[snip]

I don't expect to be able to figure out all the answers before I actually get into the experiment, but I'd appreciate any guidance to avoid damaging equipment. Thanks for any advice.

Most likely, you will not damage the sensor (other than dust!). However, I suspect the Bayer filter will complicate use of RAW 'images'. In addition, you may find additional fringe structures arising from the multilayer construction of the sensor (anti-aliasing/optical low-pass filter and IR cut filter) and if there is some kind of auto-focus beamsplitter present, that will cause additional fixed-pattern noise.

If you want to use a lens, try focusing it to infinity and see if you get an in-focus fringe pattern.

undefined314
This sounds as if it would work. The only consideration is the spatial frequency of the fringes compared with the APS-c (?) sensor which is 23.5X15.6 mm. This is equivalent to the so called Prime Focus method for astrophotography with an SLR. If the fringe spacing is too great for this method, you could use the camera lens to image the fringes. This is another method used for astrophotography and can produce different fields of view, in addition to what you get with a given objective focal length and sensor size.
As for exposure time, you won't hurt the sensor as long as the fringes you actually see are not ridiculously bright - just choose the best exposure to give from near white to near black level. Good idea to avoid shining a laser directly on the sensor but even then , you should be able to mask it on the sensor or just tilt the camera away from the direct line of the laser. (You would also be careful doing the measurements direct, of course)
Any such method would be preferable to trying to make live measurements, once you have calibrated the scale of the images you see on the computer screen. You can alter the exposure and contrast during post processing to get things just right.

undefined314

## 1. What is a Fabry-Perot Interference Pattern?

A Fabry-Perot Interference Pattern is a series of light and dark fringes that are produced when light is reflected between two parallel and partially reflective surfaces, known as a Fabry-Perot Etalon. This pattern is created due to the interference of light waves, resulting in constructive and destructive interference.

## 2. How is a Fabry-Perot Interference Pattern captured?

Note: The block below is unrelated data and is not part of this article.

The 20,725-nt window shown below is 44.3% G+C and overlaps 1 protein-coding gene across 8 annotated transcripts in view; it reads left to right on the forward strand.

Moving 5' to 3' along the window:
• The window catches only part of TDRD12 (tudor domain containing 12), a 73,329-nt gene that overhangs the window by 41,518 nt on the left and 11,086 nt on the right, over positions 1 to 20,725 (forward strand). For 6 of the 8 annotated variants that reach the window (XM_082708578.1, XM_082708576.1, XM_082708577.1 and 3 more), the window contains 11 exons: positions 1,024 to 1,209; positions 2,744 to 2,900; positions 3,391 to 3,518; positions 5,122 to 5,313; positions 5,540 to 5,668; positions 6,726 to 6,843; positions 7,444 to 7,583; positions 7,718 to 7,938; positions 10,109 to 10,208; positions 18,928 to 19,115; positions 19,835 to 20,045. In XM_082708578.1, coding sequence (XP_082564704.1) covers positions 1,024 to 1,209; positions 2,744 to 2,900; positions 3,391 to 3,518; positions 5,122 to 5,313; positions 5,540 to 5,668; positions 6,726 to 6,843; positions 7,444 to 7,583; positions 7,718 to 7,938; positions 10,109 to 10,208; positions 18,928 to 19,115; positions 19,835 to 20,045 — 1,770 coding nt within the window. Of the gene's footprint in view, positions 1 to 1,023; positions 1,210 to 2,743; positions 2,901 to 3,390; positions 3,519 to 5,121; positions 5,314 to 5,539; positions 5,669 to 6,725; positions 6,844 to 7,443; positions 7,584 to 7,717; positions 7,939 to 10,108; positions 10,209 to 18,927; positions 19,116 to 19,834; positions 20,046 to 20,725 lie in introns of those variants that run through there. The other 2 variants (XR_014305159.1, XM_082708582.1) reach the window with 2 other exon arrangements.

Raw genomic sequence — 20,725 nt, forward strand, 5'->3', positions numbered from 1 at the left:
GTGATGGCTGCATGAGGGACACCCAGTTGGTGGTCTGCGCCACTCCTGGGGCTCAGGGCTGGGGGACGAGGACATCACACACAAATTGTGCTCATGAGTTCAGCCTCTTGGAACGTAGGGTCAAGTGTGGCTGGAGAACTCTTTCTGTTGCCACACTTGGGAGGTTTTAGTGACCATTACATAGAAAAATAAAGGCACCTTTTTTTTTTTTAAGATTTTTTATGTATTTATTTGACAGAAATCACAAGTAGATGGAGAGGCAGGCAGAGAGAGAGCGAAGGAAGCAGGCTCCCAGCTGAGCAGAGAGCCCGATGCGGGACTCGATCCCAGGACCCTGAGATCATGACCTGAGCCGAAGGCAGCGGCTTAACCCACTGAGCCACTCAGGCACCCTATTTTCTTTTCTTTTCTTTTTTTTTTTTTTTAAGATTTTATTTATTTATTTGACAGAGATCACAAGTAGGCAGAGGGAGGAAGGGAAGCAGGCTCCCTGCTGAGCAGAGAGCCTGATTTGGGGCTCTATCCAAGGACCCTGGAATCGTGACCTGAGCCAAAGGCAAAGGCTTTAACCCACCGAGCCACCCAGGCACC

To capture a Fabry-Perot Interference Pattern, a Fabry-Perot Etalon is placed in the path of a coherent light source, such as a laser. The light is then reflected back and forth between the two reflective surfaces, creating the interference pattern. This pattern can be visualized and captured using a sensitive detector, such as a CCD camera.

## 3. What are the applications of Fabry-Perot Interference Patterns?

Fabry-Perot Interference Patterns have various applications in scientific research and technology. They are commonly used in spectroscopy to measure the wavelengths of light and in optical filters to select specific wavelengths. They are also used in telecommunications for wavelength division multiplexing, where multiple signals are transmitted simultaneously through a single fiber optic cable.

## 4. What are the advantages of using Fabry-Perot Interference Patterns?

One of the main advantages of Fabry-Perot Interference Patterns is their high resolution. They can produce very narrow fringes, allowing for precise measurements of light wavelengths. They are also relatively simple and inexpensive to produce, making them a popular choice for various applications.

## 5. What are the limitations of using Fabry-Perot Interference Patterns?

One limitation of Fabry-Perot Interference Patterns is that they are sensitive to the angle of incidence of the light. This means that any slight change in the angle can significantly affect the pattern, making it difficult to capture accurate measurements. Additionally, the pattern can be affected by environmental factors, such as temperature and vibrations, which can also impact the accuracy of the measurements.